“Pleasure without Champagne is purely artificial.”
– Oscar Wilde
I’ve often heard that when Oscar Wilde was on his deathbed, he sipped champagne and uttered the words, “Alas, I am dying beyond my means.” I have no idea if that’s true or not, but for the sake of this post I’m going to assume it is.
I love champagne. And what’s more, I love the idea of champagne. It makes a fashionable appearance at special occasions, and maybe you have a really good bottle that you’re saving stashed in your fridge somewhere. It’s an elegant drink. Even when it’s pink.
With the exception of Émile Zola’s Nana, I couldn’t find too many examples of champagne appearing in literature. But I did find this interesting article about the marketing behind Moët & Chandon in Baz Luhrmann’s flashy but enjoyable adaptation of The Great Gatsby.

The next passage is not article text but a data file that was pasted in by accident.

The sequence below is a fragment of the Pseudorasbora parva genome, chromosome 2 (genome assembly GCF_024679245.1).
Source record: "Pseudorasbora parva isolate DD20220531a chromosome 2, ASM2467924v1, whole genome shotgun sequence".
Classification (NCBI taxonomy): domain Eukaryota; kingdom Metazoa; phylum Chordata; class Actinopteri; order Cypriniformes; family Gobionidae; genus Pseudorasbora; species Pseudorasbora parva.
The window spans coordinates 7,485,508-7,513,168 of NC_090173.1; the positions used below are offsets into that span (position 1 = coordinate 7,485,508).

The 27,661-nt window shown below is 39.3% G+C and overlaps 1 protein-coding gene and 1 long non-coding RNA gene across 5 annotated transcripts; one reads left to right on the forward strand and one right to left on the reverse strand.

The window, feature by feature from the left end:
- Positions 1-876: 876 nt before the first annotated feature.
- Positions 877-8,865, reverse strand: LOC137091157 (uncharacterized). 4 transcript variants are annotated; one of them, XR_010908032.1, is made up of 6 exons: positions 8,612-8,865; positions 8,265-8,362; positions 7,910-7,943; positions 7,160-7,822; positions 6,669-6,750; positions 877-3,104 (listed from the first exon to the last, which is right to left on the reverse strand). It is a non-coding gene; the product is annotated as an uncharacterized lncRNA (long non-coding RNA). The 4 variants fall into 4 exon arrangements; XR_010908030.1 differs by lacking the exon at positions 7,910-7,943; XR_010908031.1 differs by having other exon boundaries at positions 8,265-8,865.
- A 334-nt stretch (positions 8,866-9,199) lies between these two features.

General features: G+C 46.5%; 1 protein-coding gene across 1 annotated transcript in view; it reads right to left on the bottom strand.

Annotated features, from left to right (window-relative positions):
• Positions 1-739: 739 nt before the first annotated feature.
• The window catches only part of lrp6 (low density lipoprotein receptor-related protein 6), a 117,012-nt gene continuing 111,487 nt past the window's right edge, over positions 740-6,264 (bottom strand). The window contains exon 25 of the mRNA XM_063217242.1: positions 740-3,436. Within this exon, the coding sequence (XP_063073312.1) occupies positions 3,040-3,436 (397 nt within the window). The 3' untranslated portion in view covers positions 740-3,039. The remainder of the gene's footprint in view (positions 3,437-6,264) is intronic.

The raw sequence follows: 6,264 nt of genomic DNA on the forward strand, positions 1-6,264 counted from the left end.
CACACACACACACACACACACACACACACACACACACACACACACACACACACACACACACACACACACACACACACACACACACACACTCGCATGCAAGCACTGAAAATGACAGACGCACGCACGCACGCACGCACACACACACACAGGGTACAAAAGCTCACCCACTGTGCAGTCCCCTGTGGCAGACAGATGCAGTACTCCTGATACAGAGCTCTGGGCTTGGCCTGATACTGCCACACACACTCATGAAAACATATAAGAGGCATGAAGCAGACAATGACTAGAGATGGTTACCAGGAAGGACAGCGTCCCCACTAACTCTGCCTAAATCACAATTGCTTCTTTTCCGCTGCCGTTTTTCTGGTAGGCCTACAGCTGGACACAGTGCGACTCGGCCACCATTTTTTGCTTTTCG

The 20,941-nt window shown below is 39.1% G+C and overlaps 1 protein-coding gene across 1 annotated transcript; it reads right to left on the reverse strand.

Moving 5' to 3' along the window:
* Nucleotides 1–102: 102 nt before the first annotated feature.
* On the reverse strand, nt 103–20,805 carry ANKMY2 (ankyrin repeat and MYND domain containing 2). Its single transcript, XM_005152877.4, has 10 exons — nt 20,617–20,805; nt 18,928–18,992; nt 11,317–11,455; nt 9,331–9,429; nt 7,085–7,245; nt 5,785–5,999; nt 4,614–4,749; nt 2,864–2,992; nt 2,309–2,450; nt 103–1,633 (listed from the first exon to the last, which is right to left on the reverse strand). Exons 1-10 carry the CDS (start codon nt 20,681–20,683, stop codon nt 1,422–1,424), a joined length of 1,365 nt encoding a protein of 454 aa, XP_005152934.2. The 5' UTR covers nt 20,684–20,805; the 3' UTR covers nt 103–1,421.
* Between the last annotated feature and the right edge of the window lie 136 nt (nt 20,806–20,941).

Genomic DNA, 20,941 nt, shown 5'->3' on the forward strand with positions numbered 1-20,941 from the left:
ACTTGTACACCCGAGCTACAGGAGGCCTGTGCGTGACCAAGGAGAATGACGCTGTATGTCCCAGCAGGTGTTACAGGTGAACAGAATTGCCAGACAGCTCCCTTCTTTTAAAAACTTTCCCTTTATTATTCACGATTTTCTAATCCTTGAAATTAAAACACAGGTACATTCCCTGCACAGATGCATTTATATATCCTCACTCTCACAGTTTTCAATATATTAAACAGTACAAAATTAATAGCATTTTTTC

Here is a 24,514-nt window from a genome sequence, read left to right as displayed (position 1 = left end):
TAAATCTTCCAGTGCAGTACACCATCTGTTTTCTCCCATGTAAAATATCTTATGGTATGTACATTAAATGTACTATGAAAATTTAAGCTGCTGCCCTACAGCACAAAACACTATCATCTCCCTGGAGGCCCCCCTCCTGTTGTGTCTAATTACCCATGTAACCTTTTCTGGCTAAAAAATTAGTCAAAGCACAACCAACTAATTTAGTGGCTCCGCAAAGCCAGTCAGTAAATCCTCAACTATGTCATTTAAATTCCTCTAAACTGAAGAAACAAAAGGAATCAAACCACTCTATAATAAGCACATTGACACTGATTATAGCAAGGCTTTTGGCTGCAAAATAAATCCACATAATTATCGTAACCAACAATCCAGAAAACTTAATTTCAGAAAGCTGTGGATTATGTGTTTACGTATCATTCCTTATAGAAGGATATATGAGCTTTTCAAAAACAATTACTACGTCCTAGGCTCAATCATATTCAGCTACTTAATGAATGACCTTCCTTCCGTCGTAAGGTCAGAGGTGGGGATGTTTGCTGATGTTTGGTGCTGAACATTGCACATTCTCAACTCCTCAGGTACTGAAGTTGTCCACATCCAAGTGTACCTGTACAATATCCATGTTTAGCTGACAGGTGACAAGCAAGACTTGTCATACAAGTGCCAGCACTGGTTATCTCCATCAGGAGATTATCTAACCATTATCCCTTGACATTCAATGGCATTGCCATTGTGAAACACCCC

Apparently Oscar Wilde drank champagne often. I don’t always feel fancy enough to sip on champagne, but I really do want to make a point of drinking it more. Although I would like to avoid that dreaded champagne headache so I think I’ll follow NPR’s advice and alternate between the bubbly stuff and boring ol’ water to avoid dehydration. I wonder if Wilde ever had a hangover from all the champagne he drank? If he did, I’m sure he also had a witty remark about how to cure it.
While I’m not in the habit of popping open a bottle of champagne on a regular basis, I have been known to bake a cake every now and again. So to pay homage to Oscar Wilde and his love of champagne, I thought I’d make a champagne cake. I followed this recipe but omitted the buttercream and went for sliced strawberries instead. But the cake wasn’t as sweet as I would have liked so perhaps I should have stuck with the frosting. Anyway, I ate some cake and sipped some champagne. And it was lovely.
For more on Wilde and champagne, check out this post on Paper and Salt.